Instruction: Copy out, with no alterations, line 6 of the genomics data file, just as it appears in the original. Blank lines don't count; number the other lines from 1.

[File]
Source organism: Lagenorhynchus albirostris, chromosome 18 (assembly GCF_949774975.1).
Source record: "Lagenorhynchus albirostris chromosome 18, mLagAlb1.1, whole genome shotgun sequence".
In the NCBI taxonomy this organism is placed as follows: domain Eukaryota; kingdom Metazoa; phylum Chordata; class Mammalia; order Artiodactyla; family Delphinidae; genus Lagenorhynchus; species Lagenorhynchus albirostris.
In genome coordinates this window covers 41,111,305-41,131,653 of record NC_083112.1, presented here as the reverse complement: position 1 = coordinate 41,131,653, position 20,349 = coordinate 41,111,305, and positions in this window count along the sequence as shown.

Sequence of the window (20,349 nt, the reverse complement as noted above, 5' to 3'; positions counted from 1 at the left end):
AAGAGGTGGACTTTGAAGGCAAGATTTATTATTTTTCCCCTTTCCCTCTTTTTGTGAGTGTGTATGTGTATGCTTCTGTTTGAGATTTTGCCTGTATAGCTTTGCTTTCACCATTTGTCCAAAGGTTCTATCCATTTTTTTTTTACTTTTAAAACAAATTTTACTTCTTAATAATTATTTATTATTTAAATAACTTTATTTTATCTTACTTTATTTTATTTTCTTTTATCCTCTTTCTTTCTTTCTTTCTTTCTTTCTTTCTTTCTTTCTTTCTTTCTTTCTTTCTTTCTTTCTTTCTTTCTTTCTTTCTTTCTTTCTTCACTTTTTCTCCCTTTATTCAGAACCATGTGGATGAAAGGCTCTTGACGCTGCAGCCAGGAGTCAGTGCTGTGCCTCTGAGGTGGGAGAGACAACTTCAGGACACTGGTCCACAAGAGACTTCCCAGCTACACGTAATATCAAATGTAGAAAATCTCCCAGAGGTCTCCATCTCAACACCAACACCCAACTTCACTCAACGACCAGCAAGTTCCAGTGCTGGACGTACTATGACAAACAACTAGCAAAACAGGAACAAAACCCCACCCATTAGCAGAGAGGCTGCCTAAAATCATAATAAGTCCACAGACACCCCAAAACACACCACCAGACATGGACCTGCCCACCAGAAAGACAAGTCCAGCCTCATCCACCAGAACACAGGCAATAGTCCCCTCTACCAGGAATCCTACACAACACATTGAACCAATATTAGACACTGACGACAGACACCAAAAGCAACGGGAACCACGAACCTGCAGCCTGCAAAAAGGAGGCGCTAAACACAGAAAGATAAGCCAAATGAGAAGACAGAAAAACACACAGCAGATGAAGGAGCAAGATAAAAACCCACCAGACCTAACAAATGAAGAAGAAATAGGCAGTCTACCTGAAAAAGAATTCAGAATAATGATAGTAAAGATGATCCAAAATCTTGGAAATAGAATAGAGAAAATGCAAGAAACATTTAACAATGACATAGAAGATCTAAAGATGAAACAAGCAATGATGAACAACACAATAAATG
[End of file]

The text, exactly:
AAGAGGTGGACTTTGAAGGCAAGATTTATTATTTTTCCCCTTTCCCTCTTTTTGTGAGTGTGTATGTGTATGCTTCTGTTTGAGATTTTGCCTGTATAGCTTTGCTTTCACCATTTGTCCAAAGGTTCTATCCATTTTTTTTTTACTTTTAAAACAAATTTTACTTCTTAATAATTATTTATTATTTAAATAACTTTATTTTATCTTACTTTATTTTATTTTCTTTTATCCTCTTTCTTTCTTTCTTTCTTTCTTTCTTTCTTTCTTTCTTTCTTTCTTTCTTTCTTTCTTTCTTTCTTTCTTTCTTTCTTTCTTTCTTCACTTTTTCTCCCTTTATTCAGAACCATGTGGATGAAAGGCTCTTGACGCTGCAGCCAGGAGTCAGTGCTGTGCCTCTGAGGTGGGAGAGACAACTTCAGGACACTGGTCCACAAGAGACTTCCCAGCTACACGTAATATCAAATGTAGAAAATCTCCCAGAGGTCTCCATCTCAACACCAACACCCAACTTCACTCAACGACCAGCAAGTTCCAGTGCTGGACGTACTATGACAAACAACTAGCAAAACAGGAACAAAACCCCACCCATTAGCAGAGAGGCTGCCTAAAATCATAATAAGTCCACAGACACCCCAAAACACACCACCAGACATGGACCTGCCCACCAGAAAGACAAGTCCAGCCTCATCCACCAGAACACAGGCAATAGTCCCCTCTACCAGGAATCCTACACAACACATTGAACCAATATTAGACACTGACGACAGACACCAAAAGCAACGGGAACCACGAACCTGCAGCCTGCAAAAAGGAGGCGCTAAACACAGAAAGATAAGCCAAATGAGAAGACAGAAAAACACACAGCAGATGAAGGAGCAAGATAAAAACCCACCAGACCTAACAAATGAAGAAGAAATAGGCAGTCTACCTGAAAAAGAATTCAGAATAATGATAGTAAAGATGATCCAAAATCTTGGAAATAGAATAGAGAAAATGCAAGAAACATTTAACAATGACATAGAAGATCTAAAGATGAAACAAGCAATGATGAACAACACAATAAATG